Compared defense methods. We compare MixDefense with two competing detection-based defenses FS [xu2018feature] and MagNet [meng2017magnet] on the accuracy of detector (); and with FS [xu2018feature], MagNet [meng2017magnet] and one of the most strongest training-based defense known today, Madry [madry2017towards], on the accuracy of robust classifier (). The selected methods are representative AE defense methods from the three categories surveyed in Section 2.2

, where Madry boosts model robustness through adversarial training, MagNet alleviates the impact of AEs through input transformation, and FS detects AEs based on the prediction inconsistency. All three methods are implemented based on their open-source official code. Note that, since the adversarial training is time-consuming, we only test Mardry on MNIST and CIFAR10, and use the pre-trained models provided by the authors.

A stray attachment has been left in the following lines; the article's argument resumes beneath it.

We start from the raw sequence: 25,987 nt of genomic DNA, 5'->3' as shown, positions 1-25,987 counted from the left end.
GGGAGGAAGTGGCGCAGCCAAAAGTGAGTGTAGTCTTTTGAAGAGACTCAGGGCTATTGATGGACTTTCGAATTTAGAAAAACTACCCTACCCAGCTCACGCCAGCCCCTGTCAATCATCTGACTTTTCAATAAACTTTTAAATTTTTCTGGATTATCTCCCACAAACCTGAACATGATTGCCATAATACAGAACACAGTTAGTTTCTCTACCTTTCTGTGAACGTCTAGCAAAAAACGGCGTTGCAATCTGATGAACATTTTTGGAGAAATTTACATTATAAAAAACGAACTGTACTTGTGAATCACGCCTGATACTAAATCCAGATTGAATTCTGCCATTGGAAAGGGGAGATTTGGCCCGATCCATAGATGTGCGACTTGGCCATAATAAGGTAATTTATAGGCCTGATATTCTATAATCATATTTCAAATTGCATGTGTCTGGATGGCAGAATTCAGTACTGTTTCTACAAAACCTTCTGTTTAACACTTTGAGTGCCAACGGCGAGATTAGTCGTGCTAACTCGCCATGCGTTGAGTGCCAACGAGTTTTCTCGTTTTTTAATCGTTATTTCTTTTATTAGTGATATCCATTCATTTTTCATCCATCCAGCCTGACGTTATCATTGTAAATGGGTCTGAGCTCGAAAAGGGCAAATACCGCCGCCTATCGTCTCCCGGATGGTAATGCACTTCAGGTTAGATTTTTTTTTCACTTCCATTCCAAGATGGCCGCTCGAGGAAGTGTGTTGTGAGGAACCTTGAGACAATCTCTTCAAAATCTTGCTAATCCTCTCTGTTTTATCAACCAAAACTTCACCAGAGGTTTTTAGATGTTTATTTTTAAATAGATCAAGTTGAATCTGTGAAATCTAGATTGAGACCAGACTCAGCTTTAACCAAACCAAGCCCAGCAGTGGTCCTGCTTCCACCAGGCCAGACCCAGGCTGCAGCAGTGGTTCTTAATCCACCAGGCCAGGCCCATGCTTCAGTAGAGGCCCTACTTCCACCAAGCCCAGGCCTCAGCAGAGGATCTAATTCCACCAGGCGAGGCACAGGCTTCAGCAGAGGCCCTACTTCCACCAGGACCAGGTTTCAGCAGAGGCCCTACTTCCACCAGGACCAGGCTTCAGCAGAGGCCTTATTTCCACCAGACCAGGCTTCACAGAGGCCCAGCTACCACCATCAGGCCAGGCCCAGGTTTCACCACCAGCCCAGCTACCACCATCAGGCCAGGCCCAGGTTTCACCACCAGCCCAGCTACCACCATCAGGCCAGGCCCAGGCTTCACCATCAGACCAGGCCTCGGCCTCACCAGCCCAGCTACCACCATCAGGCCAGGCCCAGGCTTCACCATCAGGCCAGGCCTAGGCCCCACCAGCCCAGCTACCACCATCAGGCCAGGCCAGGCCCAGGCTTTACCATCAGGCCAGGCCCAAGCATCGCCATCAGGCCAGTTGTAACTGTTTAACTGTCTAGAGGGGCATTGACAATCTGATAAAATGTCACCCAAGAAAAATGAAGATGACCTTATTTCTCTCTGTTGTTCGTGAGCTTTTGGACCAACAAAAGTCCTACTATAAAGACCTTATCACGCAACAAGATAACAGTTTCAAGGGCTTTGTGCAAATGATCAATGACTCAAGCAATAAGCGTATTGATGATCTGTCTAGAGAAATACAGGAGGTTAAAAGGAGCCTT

We also use a large perturbation budget for the comparison experiments to show the worst-case performance of the defense methods. For defense models realized using Pytorch, we use the implementations of FGSM, FGM, BIM, C&W, and DeepFool from the foolbox library 

[foolbox]

. For those realized with TensorFlow,

e.g., MagNet, we resort to cleverhans [cleverhans] to implemented the attacks. Table 3 summarizes the attacks we employed.

5.2 Results of MixDefense

This subsection is concerned with MixDefense’s overall performance against various attacks under a wide range of adversarial perturbations. Here, we only report results of attacks using norm as distance measurement, and put results of in Appendix due to limited space.